10. ^ abcNguyen-Okwu, Leslie (16 March 2019). "Boba Explained: A Sipper's Guide to Taiwan's Signature Drink". Eater. Retrieved 9 April 2021.
  11. ^Wei, Clarissa (16 January 2017). "How Boba Became an Integral Part of Asian-American Culture in Los Angeles". LA Weekly. Retrieved 14 May 2020.
  12. ^ ab"8 crazy boba dishes across Asia that have gone viral". South China Morning Post. 29 July 2019. Retrieved 9 April 2021.
  13. ^ ab"Bubble Tea Market Expected to Reach $4.3 Billion by 2027 | AMR". www.alliedmarketresearch.com. Retrieved 15 November 2020.
  14. ^"How to Make Tapioca Pearls with Perfect Texture Every Time". Honest Food Talks. 8 March 2021. Retrieved 25 April 2021.
  15. ^"Get Your Crash Course on the Bubble Tea Trend". The Spruce Eats. Retrieved 9 April 2021.
  16. ^ ab"6 Worth The Drive Coffee Shops Outside of Ottawa". Spoon University. 25 June 2017. Retrieved 9 April 2021.
  17. ^"Bubble Tea Flavors and Toppings You Never Knew Existed!". Honest Food Talks. 25 April 2021. Retrieved 25 April 2021.
  18. ^"Will We All Soon Be Drinking Cheese Tea?". Food Network. Retrieved 9 April 2021.
  19. ^"Thick PP Bubble Tea Cup". packandsendnew. Archived from the original on 10 July 2020. Retrieved 10 July 2020.
  20. ^ ab"Bursting the 'bubble': tips to ordering bubble tea". Adelaide Living. Retrieved 9 April 2021.
  21. ^Ang, Daniel. "Teabrary 小茶識 – Bubble Tea Shop Opened By MediaCorp Host Vivian Lai, Offering Trendy Dessert Teas – DanielFoodDiary.com". Archived from the original on 20 September 2020. Retrieved 10 July 2020.
  22. ^Ang, Daniel. "Bubbs – Bubble Tea In Light Bulbs Bottles Brightened Up Our Day – DanielFoodDiary.com". Archived from the original on 20 September 2020. Retrieved 10 July 2020.
  23. ^"Another example of bubble tea in unique packaging, this is bubble tea in plastic bags for drinking. | Bubble tea recipe, Food and drink, Cafe food". Pinterest. Archived from the original on 20 September 2020. Retrieved 10 July 2020.
  24. ^"Bubble Tea Shaker Machine". BubbleTeaology. 18 August 2015. Archived from the original on 30 July 2019. Retrieved 10 July 2020.
  25. ^"This fully-automated Taiwanese bubble tea store has machine that can make 9 drinks in one go". mothership.sg. Archived from the original on 11 July 2020. Retrieved 10 July 2020.
  26. ^Jones, Edward (13 November 2018). "Who invented bubble tea?". Taipei Times. Archived from the original on 4 June 2019. Retrieved 4 June 2019.
  27. ^"Archived copy". Archived from the original on 1 April 2019. Retrieved 1 April 2019.CS1 maint: archived copy as title (link)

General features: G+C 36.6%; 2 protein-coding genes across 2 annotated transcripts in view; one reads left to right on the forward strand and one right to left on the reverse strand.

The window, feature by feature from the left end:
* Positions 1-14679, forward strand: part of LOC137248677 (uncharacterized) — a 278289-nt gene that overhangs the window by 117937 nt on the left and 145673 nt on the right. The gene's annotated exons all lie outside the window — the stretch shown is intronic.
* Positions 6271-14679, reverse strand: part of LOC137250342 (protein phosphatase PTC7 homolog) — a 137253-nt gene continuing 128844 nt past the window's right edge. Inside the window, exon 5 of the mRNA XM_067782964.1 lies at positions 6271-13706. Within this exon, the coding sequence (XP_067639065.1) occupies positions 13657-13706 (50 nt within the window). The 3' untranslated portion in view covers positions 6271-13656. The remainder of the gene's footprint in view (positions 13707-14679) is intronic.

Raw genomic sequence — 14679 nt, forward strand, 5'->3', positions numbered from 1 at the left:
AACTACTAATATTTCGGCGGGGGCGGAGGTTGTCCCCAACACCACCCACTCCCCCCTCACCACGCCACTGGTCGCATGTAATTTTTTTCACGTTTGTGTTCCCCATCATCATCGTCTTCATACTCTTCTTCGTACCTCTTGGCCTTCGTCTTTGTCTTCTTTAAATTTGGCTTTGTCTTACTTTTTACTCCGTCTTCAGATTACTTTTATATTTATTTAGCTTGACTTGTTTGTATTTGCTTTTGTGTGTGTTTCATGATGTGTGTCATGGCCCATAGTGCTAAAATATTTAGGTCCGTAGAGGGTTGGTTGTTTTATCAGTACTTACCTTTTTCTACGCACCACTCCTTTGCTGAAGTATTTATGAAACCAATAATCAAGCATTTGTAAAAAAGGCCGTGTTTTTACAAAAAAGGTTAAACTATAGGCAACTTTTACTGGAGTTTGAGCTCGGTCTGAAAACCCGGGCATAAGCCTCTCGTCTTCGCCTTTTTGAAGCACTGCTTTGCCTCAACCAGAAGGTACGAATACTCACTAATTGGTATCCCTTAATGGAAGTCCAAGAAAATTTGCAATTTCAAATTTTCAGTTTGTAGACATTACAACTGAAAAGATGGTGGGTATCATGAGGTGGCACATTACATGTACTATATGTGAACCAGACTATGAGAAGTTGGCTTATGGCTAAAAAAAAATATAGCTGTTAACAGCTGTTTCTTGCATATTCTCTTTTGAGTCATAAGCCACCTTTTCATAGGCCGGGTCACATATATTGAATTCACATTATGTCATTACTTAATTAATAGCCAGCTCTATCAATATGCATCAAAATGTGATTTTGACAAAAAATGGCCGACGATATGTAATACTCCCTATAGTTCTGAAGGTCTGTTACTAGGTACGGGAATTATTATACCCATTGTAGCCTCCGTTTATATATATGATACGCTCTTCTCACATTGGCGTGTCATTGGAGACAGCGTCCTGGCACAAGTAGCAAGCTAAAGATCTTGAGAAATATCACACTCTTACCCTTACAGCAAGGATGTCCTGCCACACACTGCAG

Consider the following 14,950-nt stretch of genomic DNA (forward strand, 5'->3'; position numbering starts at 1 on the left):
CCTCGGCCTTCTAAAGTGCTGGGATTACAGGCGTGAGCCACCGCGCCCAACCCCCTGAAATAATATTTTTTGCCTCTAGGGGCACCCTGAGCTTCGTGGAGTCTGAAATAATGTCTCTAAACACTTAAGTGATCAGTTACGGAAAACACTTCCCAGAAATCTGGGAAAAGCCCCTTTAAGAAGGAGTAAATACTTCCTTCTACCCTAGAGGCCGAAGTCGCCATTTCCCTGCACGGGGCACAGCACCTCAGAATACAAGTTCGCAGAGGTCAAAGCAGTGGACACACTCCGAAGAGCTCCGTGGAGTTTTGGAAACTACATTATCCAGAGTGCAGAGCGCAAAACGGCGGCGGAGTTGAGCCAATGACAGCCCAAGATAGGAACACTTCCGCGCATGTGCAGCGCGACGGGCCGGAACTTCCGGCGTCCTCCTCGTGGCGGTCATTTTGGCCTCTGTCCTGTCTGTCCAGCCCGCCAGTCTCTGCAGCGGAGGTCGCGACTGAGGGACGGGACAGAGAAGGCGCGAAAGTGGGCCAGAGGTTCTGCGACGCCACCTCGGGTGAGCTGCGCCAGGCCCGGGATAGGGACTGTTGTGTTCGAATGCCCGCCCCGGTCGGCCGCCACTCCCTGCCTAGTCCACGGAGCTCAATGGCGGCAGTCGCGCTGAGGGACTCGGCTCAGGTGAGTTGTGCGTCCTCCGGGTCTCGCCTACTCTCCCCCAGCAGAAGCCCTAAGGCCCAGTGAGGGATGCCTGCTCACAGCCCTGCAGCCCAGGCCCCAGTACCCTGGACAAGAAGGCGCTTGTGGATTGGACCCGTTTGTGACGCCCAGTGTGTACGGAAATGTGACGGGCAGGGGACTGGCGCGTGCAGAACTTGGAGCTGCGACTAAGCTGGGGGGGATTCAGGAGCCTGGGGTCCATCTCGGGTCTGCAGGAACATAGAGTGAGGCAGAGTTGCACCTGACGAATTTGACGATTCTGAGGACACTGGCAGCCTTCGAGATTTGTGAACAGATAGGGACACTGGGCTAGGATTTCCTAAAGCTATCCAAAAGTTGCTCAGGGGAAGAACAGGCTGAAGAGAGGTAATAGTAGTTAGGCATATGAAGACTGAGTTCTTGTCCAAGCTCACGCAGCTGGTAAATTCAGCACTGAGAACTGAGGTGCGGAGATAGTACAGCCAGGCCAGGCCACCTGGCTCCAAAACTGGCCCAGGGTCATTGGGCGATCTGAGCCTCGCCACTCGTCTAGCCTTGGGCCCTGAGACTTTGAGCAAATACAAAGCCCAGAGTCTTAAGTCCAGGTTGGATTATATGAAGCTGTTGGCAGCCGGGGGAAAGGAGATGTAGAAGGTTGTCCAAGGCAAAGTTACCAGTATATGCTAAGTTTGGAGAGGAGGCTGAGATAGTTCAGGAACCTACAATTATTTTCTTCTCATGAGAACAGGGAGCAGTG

28. ^Wu, Valerie (22 March 2021). "Boba Diplomacy: Bubble Tea's Influence on Taiwan's Soft Power". Glimpse from the Globe. Retrieved 24 April 2021.
  29. ^Tzu-ti, Huang. "Legislator proposes erasing 'China' from Taiwan's passport cover". www.taiwannews.com.tw. Taiwan News. Retrieved 23 April 2020.
  30. ^ abHale, Erin. "Taiwan finds diplomatic sweet spot in bubble tea". www.aljazeera.com. Al Jazeera. Retrieved 26 June 2020.
  31. ^Smith, Nicola. "#MilkTeaAlliance: New Asian youth movement battles Chinese trolls". www.telegraph.co.uk. The Telegraph. Retrieved 27 May 2020.
  32. ^ abChen, Yawen (23 December 2020). "Breakingviews - Tea bubble is set to inflate in China". Reuters. Retrieved 9 April 2021.
  33. ^ abc"Milk tea becomes increasingly popular in China - People's Daily Online". en.people.cn. Retrieved 9 April 2021.
  34. ^ abNaidu, Darina (13 January 2020). "Bubble tea: Is it healthy?". lexpress.mu (in French). Retrieved 18 July 2021.
  35. ^hermes (3 May 2020). "Tightened Covid-19 circuit breaker measures to stay for another week but your favourite bubble tea could still be available". The Straits Times. Retrieved 9 July 2020.
  36. ^hermesauto (25 July 2019). "Consuming Singapore: The obsession with bubble tea". The Straits Times. Retrieved 9 July 2020.
  37. ^ ab"Bubble tea | Infopedia". eresources.nlb.gov.sg. Retrieved 9 April 2021.
  38. ^ abread, History·6 min (19 January 2020). "A Drink from South-East Asia? The History of Bubble Tea". Kopi. Retrieved 9 April 2021.
  39. ^ abTrazo, Talitha Angelica (2020). "Wanna Get Boba?": The Bond Between Boba and Asian American Youth in San Jose, California (Thesis). UCLA.
  40. ^Nguyen, Heather (1 January 2020). "Boba binds you and me: an exploration of boba, Asian American identity, and community". Senior Capstone Projects.
  41. ^Justin Hyde (8 October 2013). "Loan Helps Couple Expand Beyond New Mexico". The Santa Fe New Mexican.
  42. ^"10 best things to do in Las Vegas this weekend, July 28–30". Las Vegas Review-Journal. 10 December 2020. Retrieved 6 May 2021.
  43. ^Kate Houston, Lucas Wright (27 February 2020). "'No. 1 Boba Tea' expands throughout Las Vegas valley despite pandemic challenges". KLAS-TV. Retrieved 6 May 2021.
  44. ^Hoodline (8 November 2019). "Albuquerque's 5 best spots for inexpensive bubble tea". hoodline.com. Retrieved 20 December 2020.
  45. ^"Kawaii Boba Cafe - Albuquerque, New Mexico". Gil's Thrilling (And Filling) Blog. 9 February 2020. Retrieved 20 December 2020.
  46. ^"Fancy Navajo Boba Almond Milk Tea". TheFancyNavajo. 1 April 2017. Retrieved 6 May 2021.
  47. ^"The 10 Best Places for Bubble Tea in New Mexico!". Best Things To Do and Places To Go in New Mexico. 4 February 2018. Retrieved 6 May 2021.